Posted By QEII National Trust | March 7, 2019

Jesse Bythell is a great example of women working in conservation. We’re proud to have her as part of the QEII family as our Southland regional representative.

“I’m helping someone bring forth something amazing – whether it’s a wetland or a forest or tussocks they’ve got on their farm. I’m helping them create a protected – and hopefully self-sustaining – system but I’m not driving it, the landowners are,” Jesse says.

Jesse has been working for QEII National Trust for over three years, bringing experience including biological weed control work for regional council Environment Southland and plant surveys and monitoring for the Department of Conservation. This work followed two life-changing decisions in 2005 to leave Christchurch for Southland and to switch from linguistics to an environmental career.

Despite her urban roots, Jesse had a connection with nature from childhood through a love of tramping and gardening, visits to sheep stations in Canterbury with her sheep shearing stepfather and holidays at a family bach in the Marlborough Sounds.

One significant factor in the decision to move south in 2005 was the chance to spend more time indulging her passion for alpine botany. “I’m a self-confessed plant nerd. One of the great things about this region is its diversity of ecosystems and species – I find that so stimulating.”

Jesse was first encouraged to apply for the job of regional representative 10 years ago when it became vacant but she didn’t feel ready then. “It came around again eight years later and it was just perfect, so I put my hat in the ring and got the job – I was delighted. Good things come to those who wait!”

The human side of the job is as fascinating as the botanical discoveries. Every week her work involves dozens of conversations with a diverse range of people. “It’s not all about finding cool plants and scurrying around on your hands and knees – it’s about working with people and communicating the values in a respectful way and getting the tone right.”

Every covenant is unique and each has its own story. One covenant going through the registration process covers a beautiful red tussock gully system with very high natural and ecological values. “The farmers love it for its beauty but they recall in the time their grandfather owned the farm, the neighbour lost his tractor trying to develop a similar wetland system. So generations ago the land was left undeveloped because they didn’t want to lose their tractor. Now they want to protect it forever.”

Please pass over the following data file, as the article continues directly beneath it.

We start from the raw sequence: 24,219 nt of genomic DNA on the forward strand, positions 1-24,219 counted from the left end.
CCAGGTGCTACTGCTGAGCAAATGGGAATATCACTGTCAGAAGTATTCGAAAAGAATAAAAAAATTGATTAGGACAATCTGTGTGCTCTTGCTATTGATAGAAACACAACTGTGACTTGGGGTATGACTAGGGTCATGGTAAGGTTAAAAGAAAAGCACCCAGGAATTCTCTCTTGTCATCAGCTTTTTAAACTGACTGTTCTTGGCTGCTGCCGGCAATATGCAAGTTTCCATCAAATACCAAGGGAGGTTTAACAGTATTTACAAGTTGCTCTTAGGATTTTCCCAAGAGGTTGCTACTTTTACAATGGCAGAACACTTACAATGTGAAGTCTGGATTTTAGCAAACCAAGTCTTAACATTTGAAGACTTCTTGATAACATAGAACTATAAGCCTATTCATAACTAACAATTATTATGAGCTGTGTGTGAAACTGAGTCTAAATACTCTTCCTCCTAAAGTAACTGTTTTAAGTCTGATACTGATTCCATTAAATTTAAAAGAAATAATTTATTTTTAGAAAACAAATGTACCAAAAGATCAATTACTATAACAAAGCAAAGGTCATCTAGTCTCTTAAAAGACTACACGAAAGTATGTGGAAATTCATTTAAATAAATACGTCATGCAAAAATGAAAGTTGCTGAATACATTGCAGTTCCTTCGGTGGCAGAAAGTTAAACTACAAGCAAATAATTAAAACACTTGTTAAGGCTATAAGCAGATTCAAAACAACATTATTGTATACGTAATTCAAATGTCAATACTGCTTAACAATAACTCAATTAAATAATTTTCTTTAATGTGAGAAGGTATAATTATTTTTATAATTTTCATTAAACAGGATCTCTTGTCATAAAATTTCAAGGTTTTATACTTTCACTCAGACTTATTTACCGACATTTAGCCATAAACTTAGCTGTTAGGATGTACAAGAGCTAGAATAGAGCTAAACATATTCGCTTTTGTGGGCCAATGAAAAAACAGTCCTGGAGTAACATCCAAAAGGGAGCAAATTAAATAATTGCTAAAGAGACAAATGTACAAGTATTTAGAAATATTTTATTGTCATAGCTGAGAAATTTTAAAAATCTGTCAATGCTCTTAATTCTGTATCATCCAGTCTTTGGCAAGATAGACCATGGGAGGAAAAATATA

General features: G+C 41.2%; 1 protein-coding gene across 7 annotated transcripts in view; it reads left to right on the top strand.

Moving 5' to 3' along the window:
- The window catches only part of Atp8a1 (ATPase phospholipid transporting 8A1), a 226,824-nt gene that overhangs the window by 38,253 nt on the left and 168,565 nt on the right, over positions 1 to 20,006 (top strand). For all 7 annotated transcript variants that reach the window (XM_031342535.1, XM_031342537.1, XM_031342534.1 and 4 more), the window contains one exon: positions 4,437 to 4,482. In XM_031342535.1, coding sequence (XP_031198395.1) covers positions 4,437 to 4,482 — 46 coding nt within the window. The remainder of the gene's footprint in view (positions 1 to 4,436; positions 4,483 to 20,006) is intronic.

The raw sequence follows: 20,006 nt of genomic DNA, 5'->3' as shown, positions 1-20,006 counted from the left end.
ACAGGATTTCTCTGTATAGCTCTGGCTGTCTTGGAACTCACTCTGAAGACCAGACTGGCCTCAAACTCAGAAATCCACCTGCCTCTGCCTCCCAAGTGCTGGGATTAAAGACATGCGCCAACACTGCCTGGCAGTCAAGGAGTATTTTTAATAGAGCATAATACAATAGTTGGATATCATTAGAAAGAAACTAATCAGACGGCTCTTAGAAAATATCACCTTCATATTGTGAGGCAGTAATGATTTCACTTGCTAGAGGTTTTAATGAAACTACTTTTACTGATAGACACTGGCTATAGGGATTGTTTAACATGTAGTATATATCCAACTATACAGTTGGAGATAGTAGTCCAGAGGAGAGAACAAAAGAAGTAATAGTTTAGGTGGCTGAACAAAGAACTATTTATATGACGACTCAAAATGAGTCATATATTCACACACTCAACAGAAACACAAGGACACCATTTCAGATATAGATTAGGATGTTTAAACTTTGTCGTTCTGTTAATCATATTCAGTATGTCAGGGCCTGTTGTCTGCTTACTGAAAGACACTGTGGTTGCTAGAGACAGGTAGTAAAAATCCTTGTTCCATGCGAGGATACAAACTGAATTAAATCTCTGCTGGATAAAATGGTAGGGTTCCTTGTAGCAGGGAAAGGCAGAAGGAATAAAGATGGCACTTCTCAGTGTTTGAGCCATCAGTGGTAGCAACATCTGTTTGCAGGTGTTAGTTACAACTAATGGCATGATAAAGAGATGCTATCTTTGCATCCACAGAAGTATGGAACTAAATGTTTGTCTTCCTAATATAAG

One of the most satisfying aspects for Jesse is working for an organisation she believes in. “It’s a real privilege to work for an organisation like the trust because you have pride in what you do and feel you can contribute to something you feel is going to last beyond your lifetime. I think being able to work on a project with the landowners and the trust is really special and I really enjoy that.”

Jesse’s love of the outdoors and of nature extends well beyond her work for QEII. She helps run the New Zealand Plant Conservation Network website, has been on its committee for seven or eight years and does other voluntary work for the network. “I’m up to my eyeballs in native plants,” she jokes.

Horse riding is another passion, and she has combined this with her love of conservation by gathering friends for weekend treks to clear wilding pines on pastoral stations. She also helped develop a draft a guide for others who like the idea of putting together a “conifer cavalry”.

Living in a small settlement with no shop pub or post office and 20km from the nearest supermarket would not suit everyone brought up in a city. But Jesse loves rural life and the rural community, including joining friends to play the banjo in a group playing and singing “old time music”.

“I was raised by liberal hippies in the city and now I live in heartland New Zealand, have friends in the rodeo scene, play the banjo and am getting into hunting. I don’t know if my mother is worried about me but it’s all good.”